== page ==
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Meeting with representatives of Russian and Spanish businesses

June 18, 2011, St Petersburg

Dmitry Medvedev and Spanish Prime Minister Jose Luis Rodriguez Zapatero met with Russian and Spanish business people. They discussed the prospects of bilateral cooperation in various economic sectors.

Following the meeting, a number of documents on cooperation in transport, energy and investment were signed. In particular, a contract on design and supply of passenger train components, the Agreement on Development, Production, Operation, Maintenance and Testing of New Generation Railway Rolling Stock and Infrastructure, the Memorandum on Cooperation in Oil and Gas Exploration and Production, and the Agreement on State Support of Investment Activity in Leningrad Region were signed.

* * *

President of Russia Dmitry Medvedev: Mr Prime Minister, ladies and gentlemen.

First of all I would like to say that I am very glad to see you in St Petersburg at our forum. We are very pleased that representatives of Spanish and Russian business circles are here.

We communicate quite regularly, and relatively recently we met in St Petersburg during the opening ceremony of the Year of Russia in Spain and Year of Spain in Russia. We had a good conversation then, and I hope that today we will do so again.

Such meetings are very useful; they allow us to analyse the current state of affairs, the current situation and prospects of our bilateral economic relations. The Prime Minister and I were just discussing this and we decided that on the whole the situation is not bad: last year trade turnover increased by quite a lot to more than $7 billion, that is 40 percent more than 2009. But at the same time, it certainly still has not yet reached pre-crisis levels, so we need to expend efforts to bring it to about $10 billion. I think that we can fill this gap, which was created by the crisis.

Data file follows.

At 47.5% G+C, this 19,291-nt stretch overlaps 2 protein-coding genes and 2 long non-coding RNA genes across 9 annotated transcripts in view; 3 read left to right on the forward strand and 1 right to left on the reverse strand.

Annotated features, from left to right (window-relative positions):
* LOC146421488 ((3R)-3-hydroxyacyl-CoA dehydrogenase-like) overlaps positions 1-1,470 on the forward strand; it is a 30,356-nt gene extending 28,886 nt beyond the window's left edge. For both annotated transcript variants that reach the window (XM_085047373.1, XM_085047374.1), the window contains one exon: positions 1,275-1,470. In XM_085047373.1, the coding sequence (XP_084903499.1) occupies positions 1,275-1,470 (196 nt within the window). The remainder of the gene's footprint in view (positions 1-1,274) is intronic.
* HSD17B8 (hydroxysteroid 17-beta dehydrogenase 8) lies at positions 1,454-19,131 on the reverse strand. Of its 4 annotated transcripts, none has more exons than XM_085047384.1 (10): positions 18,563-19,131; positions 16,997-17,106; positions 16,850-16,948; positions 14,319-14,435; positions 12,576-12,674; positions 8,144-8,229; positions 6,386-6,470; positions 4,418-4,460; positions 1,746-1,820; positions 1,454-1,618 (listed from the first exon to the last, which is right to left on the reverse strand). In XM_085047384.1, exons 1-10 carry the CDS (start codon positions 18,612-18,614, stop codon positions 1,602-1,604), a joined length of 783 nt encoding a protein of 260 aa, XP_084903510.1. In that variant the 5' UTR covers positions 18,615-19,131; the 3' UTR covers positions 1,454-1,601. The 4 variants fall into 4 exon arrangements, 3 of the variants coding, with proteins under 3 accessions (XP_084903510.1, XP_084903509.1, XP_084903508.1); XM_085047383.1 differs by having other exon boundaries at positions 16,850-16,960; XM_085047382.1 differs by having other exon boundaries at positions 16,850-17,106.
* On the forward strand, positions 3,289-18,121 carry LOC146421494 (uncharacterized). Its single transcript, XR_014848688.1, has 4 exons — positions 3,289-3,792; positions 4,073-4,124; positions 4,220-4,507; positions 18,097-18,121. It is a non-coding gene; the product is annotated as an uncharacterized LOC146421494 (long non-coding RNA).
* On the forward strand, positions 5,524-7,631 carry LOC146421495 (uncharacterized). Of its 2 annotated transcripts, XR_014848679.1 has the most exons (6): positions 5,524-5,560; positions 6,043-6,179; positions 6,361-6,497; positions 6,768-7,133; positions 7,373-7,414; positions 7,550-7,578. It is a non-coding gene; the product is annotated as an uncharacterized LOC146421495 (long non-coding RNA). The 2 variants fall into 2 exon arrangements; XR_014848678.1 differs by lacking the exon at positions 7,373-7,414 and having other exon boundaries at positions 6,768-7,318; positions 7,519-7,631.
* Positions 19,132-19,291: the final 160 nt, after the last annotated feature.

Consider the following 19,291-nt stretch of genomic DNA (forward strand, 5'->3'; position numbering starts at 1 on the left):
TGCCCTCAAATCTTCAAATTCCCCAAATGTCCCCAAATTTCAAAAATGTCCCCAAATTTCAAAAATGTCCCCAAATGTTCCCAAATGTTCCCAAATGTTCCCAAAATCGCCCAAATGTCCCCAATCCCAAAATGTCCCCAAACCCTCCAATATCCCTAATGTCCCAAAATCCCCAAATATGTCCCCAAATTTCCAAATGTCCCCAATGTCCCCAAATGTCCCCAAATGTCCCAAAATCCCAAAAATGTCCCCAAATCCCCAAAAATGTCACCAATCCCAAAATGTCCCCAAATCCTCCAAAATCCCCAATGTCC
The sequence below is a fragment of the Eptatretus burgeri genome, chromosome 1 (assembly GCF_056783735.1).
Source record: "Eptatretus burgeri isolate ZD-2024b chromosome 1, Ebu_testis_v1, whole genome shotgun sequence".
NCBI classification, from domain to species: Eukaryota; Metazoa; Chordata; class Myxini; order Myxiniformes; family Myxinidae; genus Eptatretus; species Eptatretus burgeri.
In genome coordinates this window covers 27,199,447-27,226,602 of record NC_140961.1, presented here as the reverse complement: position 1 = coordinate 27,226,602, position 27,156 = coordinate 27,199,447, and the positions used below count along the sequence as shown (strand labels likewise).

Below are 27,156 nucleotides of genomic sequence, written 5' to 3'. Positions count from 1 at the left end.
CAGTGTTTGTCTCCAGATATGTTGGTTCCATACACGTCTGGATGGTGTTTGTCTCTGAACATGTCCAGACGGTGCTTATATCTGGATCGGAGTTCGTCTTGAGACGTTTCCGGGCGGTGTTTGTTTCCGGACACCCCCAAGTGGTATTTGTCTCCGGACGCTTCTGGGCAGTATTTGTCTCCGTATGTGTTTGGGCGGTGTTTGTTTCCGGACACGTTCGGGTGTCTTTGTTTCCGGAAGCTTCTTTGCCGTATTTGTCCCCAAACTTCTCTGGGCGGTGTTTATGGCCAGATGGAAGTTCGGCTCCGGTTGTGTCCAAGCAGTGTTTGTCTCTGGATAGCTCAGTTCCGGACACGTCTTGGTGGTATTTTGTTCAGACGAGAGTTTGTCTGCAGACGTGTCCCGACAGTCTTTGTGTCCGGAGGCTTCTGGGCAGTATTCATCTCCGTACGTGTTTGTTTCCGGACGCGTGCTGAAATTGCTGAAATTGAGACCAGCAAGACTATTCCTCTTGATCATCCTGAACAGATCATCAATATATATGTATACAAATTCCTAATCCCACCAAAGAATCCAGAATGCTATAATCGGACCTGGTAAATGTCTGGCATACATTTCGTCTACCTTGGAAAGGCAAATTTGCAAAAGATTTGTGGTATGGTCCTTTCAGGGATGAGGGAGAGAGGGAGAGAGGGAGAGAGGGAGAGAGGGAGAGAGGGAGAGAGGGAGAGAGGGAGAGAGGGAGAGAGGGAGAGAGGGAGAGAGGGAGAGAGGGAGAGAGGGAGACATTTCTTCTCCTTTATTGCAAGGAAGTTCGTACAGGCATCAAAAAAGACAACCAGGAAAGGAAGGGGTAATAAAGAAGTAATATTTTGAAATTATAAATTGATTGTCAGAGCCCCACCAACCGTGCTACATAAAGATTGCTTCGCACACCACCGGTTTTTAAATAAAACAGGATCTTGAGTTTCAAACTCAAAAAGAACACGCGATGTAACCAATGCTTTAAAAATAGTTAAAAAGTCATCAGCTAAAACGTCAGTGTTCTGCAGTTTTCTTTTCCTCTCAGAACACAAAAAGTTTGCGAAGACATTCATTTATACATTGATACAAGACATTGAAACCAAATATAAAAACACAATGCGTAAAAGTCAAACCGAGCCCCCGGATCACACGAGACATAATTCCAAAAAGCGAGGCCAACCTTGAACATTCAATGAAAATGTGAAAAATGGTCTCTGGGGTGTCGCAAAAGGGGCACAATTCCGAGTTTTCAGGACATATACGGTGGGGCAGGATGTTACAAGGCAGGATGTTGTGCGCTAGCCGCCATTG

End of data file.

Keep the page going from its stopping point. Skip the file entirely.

Clearly, our mutual investments are also growing but, to speak frankly, Mr Prime Minister and I do not believe that they correspond to neither current needs nor the capacity of our respective economies. We expect that the activities of various entrepreneurs, including those in this hall, will affect the quality and intensity of our bilateral ties, and that the relevant mutually beneficial agreements will be signed here at the St Petersburg Forum. I hope that these too will contribute to the development of investment cooperation.

We know that Spanish business is interested in expanding cooperation in the oil and gas sector, in energy relations, in infrastructure projects in transport, shipbuilding and light industry, and in tourism. And for our part we naturally have a number of new areas to suggest. In any case, we will try and diversify our economic ties, especially in light of the agreements that we have in the context of the Partnership for Modernisation initiative. And in this respect our business communities will play a key role.

It is also very nice that such active exchanges are taking place during the reciprocal national years in Russia and Spain. I believe that business relationships are no less valuable than diverse cultural and educational ties, cultural ties that have existed throughout our countries' relations.

Once again, welcome to all and I will now give the floor to my colleague, Mr Prime Minister.

Prime Minister of Spain Jose Luis Rodriguez Zapatero (re-translated): Thank you, Mr President, for your remarks.

As you know, 2011 is a special year for Spanish and Russian cultural relations, and this will allow us to give an important stimulus to official, economic and cultural relations. I would like to thank President Medvedev for his interest and for the personal responsibilities he assumed in connection with this celebratory year, one which plays such an important role in relations between our two countries.